Go through the gate and carry on through the narrow path
looking out for the kingfisher at the river and many small birds in the
trees. As the path begins to widen there
are brambles, gorse* etc along the top part where you will hear and see
many birds such as yellowhammers. Have a look into the farm fields when you get a chance here, as there are often heron in the fields.
*Gorse and broom have very similar yellow flowers. Gorse has very spiny needles whereas if you
think of the broom as a broom you can tell it apart easily, it’s stems have no
spines. The gorse can flower from
January onwards, broom is later from about April and more an early summer
As the path widens into a narrow field all this area can be
full of wildflowers and butterflies. I
have seen a hawker dragonfly here and you can also see many bees, bumble bees,
and some ladybirds. The heron often sit
in this area and goldfinches can also be seen here, this is also the place to
hear and see the oyster catchers as the Spring begins to move on.
Walk along the track, through the grass, watch out for the cows if they are about. I’ve found the best way to deal and cope with the cattle is to walk on slowly and not look at them at all. They are inquisitive and if you look at them, then they begin to come over to see who you are and what you are up to.
Soon you will come to a stony area on the left next to the river.
Look at the start of this stony area for the dipper, grey
, sometimes pied wagtails and often small birds
, coming down for a
drink, such as chaffinches and goldfinches.
If you sit quietly here, you may get to watch the dipper. It is quite easy to see the dipper from some
way off as you can spot it’s white breast.
It is a dark brown coloured bird and often bobs about.
Here is a video that I took of a dipper having a good bath! You can see from this how they are quite camouflaged but easy to spot from a distance by their white front:
Note the dipper’s eyes, sometimes in photos you will
see them white. The dipper will
disappear under water for a while then re-emerge slightly away from where it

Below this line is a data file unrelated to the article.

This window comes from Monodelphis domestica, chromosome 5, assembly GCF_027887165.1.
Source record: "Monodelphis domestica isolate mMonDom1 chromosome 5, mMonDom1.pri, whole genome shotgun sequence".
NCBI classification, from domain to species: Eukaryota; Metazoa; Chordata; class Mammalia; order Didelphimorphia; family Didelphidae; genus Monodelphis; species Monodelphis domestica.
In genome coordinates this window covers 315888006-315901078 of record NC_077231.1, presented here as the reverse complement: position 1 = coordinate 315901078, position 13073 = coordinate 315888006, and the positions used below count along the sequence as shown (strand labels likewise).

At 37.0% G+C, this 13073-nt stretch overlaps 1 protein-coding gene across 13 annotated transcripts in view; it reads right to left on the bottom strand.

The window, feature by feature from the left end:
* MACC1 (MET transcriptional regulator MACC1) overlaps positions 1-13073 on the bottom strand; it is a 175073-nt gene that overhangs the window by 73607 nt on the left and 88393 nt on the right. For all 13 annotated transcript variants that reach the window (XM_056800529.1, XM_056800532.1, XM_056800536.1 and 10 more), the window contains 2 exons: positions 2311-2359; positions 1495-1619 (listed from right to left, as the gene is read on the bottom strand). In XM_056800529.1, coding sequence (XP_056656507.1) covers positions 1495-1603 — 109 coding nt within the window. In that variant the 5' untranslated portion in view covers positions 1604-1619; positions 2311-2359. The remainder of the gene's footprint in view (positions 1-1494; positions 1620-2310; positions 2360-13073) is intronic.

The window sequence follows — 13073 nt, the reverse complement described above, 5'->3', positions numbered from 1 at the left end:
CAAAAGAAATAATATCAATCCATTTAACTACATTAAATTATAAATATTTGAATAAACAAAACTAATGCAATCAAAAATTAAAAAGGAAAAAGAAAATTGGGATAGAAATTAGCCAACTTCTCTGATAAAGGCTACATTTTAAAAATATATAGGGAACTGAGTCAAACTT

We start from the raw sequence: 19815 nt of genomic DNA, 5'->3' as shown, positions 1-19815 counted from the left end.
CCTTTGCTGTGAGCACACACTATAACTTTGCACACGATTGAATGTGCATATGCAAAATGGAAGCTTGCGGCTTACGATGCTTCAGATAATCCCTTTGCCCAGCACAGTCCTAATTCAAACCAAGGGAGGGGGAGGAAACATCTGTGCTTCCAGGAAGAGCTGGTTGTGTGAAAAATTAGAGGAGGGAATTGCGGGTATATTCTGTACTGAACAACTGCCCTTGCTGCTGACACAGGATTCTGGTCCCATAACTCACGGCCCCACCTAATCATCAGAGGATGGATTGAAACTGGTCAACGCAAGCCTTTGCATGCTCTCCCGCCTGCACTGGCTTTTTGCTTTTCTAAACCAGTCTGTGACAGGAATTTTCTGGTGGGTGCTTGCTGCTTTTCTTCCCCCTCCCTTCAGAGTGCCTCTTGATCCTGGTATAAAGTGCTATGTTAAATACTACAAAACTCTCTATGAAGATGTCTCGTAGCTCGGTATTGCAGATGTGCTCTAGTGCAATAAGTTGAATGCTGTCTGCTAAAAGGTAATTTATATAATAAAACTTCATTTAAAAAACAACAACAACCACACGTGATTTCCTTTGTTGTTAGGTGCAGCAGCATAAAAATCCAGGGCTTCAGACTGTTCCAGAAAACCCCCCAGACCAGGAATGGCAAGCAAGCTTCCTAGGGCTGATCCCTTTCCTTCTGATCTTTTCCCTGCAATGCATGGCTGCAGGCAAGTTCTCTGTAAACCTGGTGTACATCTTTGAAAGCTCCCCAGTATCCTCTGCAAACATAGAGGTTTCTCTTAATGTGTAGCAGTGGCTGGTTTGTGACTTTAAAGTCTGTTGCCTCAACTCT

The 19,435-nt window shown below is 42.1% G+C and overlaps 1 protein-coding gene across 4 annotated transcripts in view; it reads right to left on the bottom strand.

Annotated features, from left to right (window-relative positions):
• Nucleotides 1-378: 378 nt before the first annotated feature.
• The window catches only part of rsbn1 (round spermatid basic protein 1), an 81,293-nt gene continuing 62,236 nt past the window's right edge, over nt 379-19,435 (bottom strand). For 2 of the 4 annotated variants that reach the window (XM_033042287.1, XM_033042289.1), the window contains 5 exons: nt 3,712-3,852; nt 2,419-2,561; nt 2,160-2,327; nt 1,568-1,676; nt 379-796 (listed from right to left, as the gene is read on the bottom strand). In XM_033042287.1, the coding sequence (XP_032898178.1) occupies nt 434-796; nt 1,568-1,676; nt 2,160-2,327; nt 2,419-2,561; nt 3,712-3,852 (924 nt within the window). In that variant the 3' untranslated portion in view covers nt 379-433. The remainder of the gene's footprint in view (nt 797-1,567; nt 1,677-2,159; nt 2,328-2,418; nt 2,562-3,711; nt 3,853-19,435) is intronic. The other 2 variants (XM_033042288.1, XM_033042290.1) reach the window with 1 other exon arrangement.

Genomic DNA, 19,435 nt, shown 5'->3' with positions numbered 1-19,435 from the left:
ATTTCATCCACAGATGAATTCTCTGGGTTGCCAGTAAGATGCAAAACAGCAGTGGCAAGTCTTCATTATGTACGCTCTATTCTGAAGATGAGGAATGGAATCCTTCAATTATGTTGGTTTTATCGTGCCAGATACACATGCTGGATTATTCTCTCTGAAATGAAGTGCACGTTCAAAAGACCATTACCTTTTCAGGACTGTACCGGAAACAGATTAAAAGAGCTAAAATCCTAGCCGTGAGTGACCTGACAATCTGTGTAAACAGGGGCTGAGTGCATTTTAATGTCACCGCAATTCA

went down. Apparently, they can stay
under water for up to 30 seconds. They
have transparent eyelids which they can use like goggles to see under
If sitting quietly around this stretch of the river you may
get to see the ducks, mostly mallard around here, with their ducklings. In the summer you can see swallows and swifts
darting and swooping over the surface of the river catching the insects. If you look up in the sky you may see a
buzzard, listen out for their distinctive call, then you can identify it from
it’s wing markings. If you look much
higher up in the sky you might be lucky enough to see a red kite, I have
occasionally spotted an osprey passing, hopefully we will get more of them as
time goes on.
|Female Mallard with Ducklings
Moving on through the small section of bushes, at the stones, keep your eyes open in the Summer for the butterflies, wild flowers, ladybirds etc in this section. The tiny small copper is often found here. It can be difficult to spot at first, as they are much smaller than the other butterflies around. Walking through the stones to the other side, you might pass various small birds, willow warblers and blue tits in the willows by the river, wrens, yellow hammers and goldfinches on the various shrubs. Nearer the end of this patch are some buddleia which the birds often sit on the top of and the butterflies love. Many butterflies can be found around here on the flowers and also resting and sunning themselves on the stones. There are many peacock butterflies, white and small tortoiseshell butterflies. The orange tip butterflies are out earlier in the year than the buddleia. I have also seen a few comma butterflies and red admirals.
As you leave the stony area, follow the track up to where there are some trees and the path narrows again. At this section, look over the gate into the farm field, you can spot yellowhammers and there is often a heron in the field. Then look over the gorse bushes and check the stumps of wood down at the river. I have occasionally seen a kingfisher here. Recently I was delighted to see a pair of goldcrests.
This short, narrow stretch of path is full of wild flowers
and butterflies, gorse, bees and bumble bees.
In the winter you can often find various different birds eating the
berries from the bushes here, finches, fieldfares, blackbirds etc. There are dunnocks, wrens, yellow hammers,
chaffinches and sometimes bullfinches around this area too.